Over the last few weeks concerns must be mounting at the venerable Bank of England. We have seen hawkish comments coming from several MPC members including the Governor himself. Last Saturday, speaking to the Yorkshire Post (which seems to get surprisingly good coverage of market moving snippets) he presented the idea that there was now a new and different difficult job to perform – that of preventing higher inflation expectations becoming embedded. “That’s why we, at the Bank of England, have signalled, and this is another such signal, that we will have to act”, Governor Bailey stated, speaking from home to the G30 group of central bankers. Currently investors expect inflation to peak at triple the target rate set with HM Treasury, at a whopping 6%.
Also concerning, markets see the current long-term trend at 3%, still 50% above the maximum that should be permitted. We have heard from Central banks far and wide that the role of monetary policy has evolved through this crisis, with talk of employment becoming as important a metric as inflation. With furlough ending but the data not yet public, the market no longer seems to care as wages have continued to rise strongly, vacancies have dwindled, and there is some “great resignation” apparently working its way through the system.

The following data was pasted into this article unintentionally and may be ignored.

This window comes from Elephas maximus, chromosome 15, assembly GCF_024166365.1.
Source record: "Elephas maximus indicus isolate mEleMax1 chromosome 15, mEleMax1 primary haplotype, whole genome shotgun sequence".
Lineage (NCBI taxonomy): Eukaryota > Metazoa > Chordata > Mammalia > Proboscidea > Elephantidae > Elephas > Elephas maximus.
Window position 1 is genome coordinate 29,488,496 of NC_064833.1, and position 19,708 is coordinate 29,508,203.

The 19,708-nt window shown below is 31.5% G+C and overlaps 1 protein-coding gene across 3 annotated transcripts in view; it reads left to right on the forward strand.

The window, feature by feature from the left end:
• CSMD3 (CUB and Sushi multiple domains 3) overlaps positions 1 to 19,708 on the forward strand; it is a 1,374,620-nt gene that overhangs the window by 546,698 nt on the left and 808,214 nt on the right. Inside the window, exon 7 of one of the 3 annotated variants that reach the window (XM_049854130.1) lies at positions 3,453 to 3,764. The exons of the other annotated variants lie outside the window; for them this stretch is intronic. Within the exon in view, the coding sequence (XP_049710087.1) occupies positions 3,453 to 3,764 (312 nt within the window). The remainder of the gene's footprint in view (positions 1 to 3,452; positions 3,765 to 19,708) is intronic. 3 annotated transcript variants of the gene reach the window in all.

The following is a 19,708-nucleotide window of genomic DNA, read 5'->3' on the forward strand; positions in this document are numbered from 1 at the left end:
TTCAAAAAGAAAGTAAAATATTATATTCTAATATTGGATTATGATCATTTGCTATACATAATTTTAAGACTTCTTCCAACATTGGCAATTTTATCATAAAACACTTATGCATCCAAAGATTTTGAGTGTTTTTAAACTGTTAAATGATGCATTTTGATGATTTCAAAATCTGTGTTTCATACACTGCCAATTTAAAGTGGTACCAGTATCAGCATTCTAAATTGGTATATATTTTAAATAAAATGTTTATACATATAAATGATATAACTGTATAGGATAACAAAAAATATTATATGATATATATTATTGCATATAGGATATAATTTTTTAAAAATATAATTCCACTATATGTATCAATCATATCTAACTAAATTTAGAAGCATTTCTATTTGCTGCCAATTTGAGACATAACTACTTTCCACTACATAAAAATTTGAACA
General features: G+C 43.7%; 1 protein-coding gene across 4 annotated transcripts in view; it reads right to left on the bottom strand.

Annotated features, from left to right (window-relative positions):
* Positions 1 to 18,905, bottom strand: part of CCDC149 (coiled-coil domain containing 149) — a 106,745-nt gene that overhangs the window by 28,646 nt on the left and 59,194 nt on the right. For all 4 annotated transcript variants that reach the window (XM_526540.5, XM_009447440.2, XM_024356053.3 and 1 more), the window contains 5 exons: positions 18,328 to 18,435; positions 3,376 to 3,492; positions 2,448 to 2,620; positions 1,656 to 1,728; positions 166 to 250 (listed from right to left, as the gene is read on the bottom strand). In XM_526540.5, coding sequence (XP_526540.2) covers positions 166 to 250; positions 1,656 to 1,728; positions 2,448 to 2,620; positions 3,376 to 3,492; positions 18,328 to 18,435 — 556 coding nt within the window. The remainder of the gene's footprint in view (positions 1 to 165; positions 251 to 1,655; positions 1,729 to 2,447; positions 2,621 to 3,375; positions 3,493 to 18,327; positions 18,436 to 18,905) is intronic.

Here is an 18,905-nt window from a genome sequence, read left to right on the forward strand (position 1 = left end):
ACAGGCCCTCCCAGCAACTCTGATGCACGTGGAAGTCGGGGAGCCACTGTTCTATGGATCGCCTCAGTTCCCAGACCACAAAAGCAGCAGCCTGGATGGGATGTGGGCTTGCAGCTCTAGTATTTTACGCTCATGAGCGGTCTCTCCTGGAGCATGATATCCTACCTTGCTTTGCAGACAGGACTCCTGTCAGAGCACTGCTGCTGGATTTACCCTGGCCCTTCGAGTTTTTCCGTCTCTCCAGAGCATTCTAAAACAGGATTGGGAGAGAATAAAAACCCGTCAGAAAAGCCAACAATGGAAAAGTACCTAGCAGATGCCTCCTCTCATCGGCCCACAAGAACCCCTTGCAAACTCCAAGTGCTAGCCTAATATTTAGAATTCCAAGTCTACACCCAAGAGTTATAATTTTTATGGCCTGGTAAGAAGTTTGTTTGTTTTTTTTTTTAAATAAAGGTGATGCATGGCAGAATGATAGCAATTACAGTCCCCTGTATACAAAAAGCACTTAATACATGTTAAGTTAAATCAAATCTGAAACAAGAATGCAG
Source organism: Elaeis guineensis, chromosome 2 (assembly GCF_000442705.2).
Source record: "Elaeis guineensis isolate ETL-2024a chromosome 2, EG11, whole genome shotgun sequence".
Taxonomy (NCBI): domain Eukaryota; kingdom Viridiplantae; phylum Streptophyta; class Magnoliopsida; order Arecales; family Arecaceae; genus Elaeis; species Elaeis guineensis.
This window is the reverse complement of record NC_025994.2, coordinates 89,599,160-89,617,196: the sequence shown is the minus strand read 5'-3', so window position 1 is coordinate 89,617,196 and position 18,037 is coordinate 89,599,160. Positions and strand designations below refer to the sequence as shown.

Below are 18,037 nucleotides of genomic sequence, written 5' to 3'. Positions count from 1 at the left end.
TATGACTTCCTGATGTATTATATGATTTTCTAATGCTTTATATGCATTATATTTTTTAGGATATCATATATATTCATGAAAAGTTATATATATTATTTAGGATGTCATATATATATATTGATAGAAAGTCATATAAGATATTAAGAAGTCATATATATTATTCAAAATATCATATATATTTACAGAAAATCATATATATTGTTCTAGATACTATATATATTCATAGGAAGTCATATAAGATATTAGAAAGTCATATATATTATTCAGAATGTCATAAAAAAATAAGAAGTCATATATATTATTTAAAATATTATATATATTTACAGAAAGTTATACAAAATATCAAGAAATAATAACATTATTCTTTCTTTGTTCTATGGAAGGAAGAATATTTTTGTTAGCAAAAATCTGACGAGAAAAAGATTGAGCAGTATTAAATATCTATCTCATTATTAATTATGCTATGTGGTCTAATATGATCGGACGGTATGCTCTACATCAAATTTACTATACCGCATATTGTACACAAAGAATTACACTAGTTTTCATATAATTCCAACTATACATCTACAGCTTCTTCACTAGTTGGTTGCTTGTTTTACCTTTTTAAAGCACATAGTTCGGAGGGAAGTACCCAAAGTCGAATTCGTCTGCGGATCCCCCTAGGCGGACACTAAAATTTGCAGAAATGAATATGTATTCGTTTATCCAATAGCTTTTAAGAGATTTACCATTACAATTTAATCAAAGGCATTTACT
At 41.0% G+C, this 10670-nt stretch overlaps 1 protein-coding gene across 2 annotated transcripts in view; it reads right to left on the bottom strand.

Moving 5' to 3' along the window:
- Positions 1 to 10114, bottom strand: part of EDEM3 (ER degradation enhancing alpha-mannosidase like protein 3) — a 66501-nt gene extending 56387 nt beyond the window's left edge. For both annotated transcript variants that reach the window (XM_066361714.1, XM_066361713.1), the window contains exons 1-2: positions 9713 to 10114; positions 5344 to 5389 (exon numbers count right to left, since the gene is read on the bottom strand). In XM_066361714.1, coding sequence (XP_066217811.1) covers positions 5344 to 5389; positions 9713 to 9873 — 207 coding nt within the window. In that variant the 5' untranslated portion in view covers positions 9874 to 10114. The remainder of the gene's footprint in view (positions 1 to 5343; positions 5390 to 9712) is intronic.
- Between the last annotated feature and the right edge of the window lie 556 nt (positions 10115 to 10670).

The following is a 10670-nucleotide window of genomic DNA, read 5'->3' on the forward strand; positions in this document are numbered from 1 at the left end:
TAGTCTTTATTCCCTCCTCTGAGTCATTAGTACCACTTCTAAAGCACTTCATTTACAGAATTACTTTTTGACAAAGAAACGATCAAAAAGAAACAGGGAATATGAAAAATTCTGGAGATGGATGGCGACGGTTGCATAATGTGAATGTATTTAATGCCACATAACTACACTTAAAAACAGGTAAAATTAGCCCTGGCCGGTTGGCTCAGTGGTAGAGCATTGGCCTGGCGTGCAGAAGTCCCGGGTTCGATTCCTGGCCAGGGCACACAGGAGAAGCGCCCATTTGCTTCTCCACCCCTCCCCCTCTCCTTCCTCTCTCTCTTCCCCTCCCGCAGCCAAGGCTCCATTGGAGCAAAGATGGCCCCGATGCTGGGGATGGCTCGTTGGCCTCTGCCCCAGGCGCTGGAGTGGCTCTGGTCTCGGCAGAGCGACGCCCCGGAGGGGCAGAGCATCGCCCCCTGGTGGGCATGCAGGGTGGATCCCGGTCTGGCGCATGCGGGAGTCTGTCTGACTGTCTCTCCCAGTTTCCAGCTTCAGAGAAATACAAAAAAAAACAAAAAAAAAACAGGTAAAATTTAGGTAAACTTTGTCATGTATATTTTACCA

Last week the yield on 10 year Gilts had doubled from just a couple of months ago, reaching a 2.5 year high of around 1.20%. Recent market pricing tells us that rates will rise to 0.25 by December, with an additional increase that would see the UK reach 0.50% by March of next year. Beyond that, if traders are right, 2023 will start with a base rate hovering around 1%. Raising rates quickly will always create other inherent risks, as highlighted by the publishing of the Banks latest findings in its Quarterly Credit Conditions Survey last week, where defaults on UK lending are seen rising in this final quarter of the year. Let’s hope banks hang on to some of those larger loan loss provisions amassed and then partially released over the course of the last 18 months.
Hikes in the coming months seem inevitable, the only question being when, as the dial turns firmly towards tightening.
However, with transitory language seemingly meaning other central banks are still grappling with employment and disruption, it might well be that the Bank of England’s prudent approach is once again the gold standard. Worth noting is continued GBP weakness, as the usual trend of higher rates and thus demand from foreign currencies has not yet emerged. Nervousness appears to remain post-Brexit, with disruptions to supply and ongoing (re-)negotiations capturing headlines to a greater extent than the steepening Sterling yield curve.
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